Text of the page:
Powerful photo of woman leading Sudan protests shared as an incredible act of defiance

Narjas Zatat@Narjas_Zatat
Wednesday 10 April 2019 14:45
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Picture:(Lana H. Haroun)

A picture of a woman standing on a car, in a white dress, passionately leading anti-government protests in Sudan is going down in the history books as a powerful image of defiance.

The 22-year-old Engineering student. identified as Alaa Salah had taken to the streets of Khartoum along with thousands of others to demand that president Omar al-Bashir step down.

Standing on top of a white car, hands in the air as she led anti-government chants, Salah was captured by local photographer Lana H. Haroun.

The image swiftly went viral as people called the photograph one for the 'history books'

There are videos showing Salah leading the protest chant

In a video about the photo on twitter, Haroun said:

It’s complicated. I’m proud to be from the people who make Sudan history by capture this photo and share it [sic].

But we have a situation here. Until we achieve our goals I wouldn’t be happy.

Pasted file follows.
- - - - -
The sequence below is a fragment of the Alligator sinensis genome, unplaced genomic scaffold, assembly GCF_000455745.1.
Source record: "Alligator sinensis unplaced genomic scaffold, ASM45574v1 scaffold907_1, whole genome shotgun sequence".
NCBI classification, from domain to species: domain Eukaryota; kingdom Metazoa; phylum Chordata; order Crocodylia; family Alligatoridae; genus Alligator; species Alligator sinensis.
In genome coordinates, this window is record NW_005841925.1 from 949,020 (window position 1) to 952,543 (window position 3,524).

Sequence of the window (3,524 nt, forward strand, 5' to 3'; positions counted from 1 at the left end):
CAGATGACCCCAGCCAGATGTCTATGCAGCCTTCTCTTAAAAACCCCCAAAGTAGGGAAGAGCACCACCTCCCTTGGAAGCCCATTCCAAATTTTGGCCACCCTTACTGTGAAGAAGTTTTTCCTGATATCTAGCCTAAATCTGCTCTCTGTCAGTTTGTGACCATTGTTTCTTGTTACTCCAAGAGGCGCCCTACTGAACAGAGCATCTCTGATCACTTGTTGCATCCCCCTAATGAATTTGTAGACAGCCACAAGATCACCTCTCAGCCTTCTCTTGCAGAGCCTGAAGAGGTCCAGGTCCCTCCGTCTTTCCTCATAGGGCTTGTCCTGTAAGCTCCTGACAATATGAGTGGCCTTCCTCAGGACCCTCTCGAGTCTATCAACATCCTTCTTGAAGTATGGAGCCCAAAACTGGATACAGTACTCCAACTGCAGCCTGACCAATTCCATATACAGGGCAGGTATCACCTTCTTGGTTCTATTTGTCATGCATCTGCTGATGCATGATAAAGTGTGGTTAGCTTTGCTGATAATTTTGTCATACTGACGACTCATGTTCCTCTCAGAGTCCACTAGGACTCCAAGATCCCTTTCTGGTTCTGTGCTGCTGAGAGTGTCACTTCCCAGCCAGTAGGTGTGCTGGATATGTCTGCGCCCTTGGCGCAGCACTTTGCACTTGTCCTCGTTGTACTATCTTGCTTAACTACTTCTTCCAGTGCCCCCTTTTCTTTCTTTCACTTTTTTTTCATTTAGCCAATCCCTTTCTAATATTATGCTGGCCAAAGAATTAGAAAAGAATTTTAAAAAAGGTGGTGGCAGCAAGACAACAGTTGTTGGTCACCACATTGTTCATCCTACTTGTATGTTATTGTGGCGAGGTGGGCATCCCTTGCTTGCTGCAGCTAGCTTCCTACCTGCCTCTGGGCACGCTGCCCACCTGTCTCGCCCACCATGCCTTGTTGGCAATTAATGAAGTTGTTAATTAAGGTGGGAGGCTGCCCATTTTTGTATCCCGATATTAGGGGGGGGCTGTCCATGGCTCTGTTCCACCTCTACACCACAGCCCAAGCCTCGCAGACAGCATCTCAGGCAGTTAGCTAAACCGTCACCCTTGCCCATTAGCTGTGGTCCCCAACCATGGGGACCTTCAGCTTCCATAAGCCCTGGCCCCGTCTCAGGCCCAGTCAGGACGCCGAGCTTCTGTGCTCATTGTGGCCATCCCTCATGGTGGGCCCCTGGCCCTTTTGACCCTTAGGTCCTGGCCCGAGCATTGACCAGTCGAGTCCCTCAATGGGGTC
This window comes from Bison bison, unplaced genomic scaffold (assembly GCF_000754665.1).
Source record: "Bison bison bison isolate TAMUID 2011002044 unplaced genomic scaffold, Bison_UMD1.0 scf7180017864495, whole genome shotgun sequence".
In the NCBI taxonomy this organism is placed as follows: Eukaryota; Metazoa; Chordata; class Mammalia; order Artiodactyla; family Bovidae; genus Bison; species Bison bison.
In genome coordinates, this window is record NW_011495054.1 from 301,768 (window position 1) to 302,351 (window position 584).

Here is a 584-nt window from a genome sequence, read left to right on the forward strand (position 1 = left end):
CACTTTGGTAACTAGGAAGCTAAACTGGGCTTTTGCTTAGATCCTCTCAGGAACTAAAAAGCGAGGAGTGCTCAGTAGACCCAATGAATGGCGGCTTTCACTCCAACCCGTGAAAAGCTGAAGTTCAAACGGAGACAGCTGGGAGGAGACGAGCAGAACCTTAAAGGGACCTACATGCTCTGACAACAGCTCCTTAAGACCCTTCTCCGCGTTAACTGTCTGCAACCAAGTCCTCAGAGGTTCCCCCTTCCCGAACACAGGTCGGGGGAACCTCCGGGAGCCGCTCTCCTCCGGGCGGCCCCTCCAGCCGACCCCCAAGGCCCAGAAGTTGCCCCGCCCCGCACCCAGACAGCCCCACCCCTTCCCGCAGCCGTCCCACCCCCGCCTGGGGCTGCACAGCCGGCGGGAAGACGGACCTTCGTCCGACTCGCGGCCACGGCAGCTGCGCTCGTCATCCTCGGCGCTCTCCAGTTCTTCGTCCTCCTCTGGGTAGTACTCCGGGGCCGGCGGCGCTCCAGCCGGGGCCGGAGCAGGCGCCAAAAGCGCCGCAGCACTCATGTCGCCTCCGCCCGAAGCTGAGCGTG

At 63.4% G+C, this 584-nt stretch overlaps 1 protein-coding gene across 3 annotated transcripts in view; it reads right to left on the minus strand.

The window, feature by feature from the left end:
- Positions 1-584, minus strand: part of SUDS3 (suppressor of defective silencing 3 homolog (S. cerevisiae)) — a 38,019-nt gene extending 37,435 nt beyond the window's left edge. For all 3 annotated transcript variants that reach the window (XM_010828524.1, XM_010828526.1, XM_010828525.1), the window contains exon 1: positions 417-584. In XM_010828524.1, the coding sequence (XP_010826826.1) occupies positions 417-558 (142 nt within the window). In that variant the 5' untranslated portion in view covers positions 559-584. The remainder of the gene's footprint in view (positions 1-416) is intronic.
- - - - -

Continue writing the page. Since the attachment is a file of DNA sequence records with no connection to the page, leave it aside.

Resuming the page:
I want to ask everybody in the world to pray for Sudan.

I want everybody in the world to share photos of the protests.

Tell our history for everyone in the world.

And so, people have been doing just that...

The crowd can be heard shouting “thawra!” which is Arabic for “revolution.”

The photo has inspired art

Some people are comparing Salah to the Statue of Liberty.

Some people are pointing out the historic importance of Salah's clothing

At least five protesters have been killed by security forces in Sudan as calls for the president’s resignation become intense, activists have said.

Demonstrations began in December after food prices soared, and escalated due to food shortages as well.

Security forces have responded with a fierce crackdown, killing at least 60 people according to Physicians for Human Rights, a New York-based rights group – and with the latest deaths that number has hiked to 65.

The government has claimed 32 people have been killed, but hasn’t updated its tally in weeks.

Security forces have used tear gas, stun grenades and live ammunition to disperse protests, witnesses have said.

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